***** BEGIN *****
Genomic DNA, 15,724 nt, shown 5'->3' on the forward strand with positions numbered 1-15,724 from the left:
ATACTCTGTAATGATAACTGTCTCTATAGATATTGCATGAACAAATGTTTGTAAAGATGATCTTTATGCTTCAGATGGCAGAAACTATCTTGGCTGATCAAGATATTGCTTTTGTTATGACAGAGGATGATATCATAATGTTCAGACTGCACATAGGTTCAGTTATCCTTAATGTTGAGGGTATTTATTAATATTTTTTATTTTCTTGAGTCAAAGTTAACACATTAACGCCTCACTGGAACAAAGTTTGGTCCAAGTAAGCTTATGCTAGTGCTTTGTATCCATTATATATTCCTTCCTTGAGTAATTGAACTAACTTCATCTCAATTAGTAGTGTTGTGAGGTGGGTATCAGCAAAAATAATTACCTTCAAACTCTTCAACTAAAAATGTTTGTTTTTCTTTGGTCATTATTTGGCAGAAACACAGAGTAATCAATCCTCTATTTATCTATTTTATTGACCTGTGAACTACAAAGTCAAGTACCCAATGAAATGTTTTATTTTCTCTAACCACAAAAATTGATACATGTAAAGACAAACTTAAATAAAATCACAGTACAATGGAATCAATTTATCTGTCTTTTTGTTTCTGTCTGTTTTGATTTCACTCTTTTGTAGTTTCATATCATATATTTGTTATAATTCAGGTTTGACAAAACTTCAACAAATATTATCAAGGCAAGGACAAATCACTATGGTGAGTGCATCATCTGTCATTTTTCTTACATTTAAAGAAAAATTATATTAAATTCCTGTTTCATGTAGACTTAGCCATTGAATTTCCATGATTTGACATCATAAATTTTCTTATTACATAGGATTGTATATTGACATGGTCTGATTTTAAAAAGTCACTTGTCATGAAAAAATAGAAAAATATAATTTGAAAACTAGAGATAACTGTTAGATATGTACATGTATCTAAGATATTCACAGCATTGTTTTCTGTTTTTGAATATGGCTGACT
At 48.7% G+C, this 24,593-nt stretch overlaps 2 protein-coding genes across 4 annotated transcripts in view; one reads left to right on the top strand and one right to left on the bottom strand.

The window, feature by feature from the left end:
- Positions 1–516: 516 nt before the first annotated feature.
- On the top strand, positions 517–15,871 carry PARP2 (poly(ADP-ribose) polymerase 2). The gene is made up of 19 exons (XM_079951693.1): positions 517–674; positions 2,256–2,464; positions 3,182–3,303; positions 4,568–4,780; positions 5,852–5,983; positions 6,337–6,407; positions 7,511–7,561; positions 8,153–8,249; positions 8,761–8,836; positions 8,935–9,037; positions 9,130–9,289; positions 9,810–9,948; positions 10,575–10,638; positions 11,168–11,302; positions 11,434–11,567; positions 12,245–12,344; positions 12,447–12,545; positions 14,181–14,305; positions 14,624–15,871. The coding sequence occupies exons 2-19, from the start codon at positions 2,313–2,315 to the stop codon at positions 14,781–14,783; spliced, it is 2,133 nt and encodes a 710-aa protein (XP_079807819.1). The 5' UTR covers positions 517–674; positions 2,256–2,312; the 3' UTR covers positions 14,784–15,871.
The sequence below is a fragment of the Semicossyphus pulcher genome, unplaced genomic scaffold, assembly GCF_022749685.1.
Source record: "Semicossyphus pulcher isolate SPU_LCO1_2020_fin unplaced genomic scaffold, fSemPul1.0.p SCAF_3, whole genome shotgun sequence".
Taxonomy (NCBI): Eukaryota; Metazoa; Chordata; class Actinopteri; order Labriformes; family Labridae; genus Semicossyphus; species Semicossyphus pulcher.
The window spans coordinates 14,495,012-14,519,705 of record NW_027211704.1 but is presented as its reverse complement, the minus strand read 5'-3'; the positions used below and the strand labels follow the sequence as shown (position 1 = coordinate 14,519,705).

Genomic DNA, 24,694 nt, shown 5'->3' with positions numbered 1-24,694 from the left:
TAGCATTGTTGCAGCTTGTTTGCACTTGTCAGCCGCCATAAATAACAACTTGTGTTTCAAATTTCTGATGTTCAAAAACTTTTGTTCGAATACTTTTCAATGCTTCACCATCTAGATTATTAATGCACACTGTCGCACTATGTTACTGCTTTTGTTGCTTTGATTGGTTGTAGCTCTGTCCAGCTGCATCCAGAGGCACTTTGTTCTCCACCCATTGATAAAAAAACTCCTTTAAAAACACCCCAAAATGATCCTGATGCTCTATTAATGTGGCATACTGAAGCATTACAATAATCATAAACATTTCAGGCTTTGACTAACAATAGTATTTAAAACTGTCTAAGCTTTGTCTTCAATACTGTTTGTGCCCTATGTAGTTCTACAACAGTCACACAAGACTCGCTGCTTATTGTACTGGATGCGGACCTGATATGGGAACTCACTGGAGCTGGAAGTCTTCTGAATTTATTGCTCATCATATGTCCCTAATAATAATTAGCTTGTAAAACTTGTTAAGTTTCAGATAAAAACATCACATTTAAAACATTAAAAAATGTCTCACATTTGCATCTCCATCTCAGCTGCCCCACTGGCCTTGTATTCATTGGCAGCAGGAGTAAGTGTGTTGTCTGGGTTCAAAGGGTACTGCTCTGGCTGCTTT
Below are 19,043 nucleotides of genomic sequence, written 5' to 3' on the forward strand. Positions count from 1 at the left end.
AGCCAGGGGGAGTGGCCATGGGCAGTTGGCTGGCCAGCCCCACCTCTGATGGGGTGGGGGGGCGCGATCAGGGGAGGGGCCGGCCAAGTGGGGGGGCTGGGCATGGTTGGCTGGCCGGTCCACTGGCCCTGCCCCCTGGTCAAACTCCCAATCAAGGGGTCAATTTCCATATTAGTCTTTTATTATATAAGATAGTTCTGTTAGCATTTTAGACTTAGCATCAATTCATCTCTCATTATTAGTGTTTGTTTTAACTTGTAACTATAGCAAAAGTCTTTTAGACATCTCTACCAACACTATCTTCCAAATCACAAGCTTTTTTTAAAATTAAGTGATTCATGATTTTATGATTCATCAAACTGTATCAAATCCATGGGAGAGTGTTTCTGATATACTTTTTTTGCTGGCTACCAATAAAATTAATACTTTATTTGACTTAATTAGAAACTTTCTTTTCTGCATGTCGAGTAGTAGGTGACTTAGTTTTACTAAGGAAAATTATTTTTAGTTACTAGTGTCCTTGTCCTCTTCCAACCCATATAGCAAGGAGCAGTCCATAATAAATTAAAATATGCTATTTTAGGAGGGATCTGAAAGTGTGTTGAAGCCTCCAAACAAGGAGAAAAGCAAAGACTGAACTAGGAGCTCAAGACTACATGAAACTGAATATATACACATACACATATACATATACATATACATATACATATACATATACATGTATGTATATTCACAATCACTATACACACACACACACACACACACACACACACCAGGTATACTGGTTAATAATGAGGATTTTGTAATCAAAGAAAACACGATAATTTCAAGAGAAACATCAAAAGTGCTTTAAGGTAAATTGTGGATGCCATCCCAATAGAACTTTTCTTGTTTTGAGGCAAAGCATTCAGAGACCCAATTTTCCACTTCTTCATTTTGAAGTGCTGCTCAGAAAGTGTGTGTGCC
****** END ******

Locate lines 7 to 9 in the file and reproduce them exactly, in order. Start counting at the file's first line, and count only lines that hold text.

The sequence below is a fragment of the Semicossyphus pulcher genome, unplaced genomic scaffold, assembly GCF_022749685.1.
Source record: "Semicossyphus pulcher isolate SPU_LCO1_2020_fin unplaced genomic scaffold, fSemPul1.0.p SCAF_3, whole genome shotgun sequence".
Taxonomy (NCBI): Eukaryota; Metazoa; Chordata; class Actinopteri; order Labriformes; family Labridae; genus Semicossyphus; species Semicossyphus pulcher.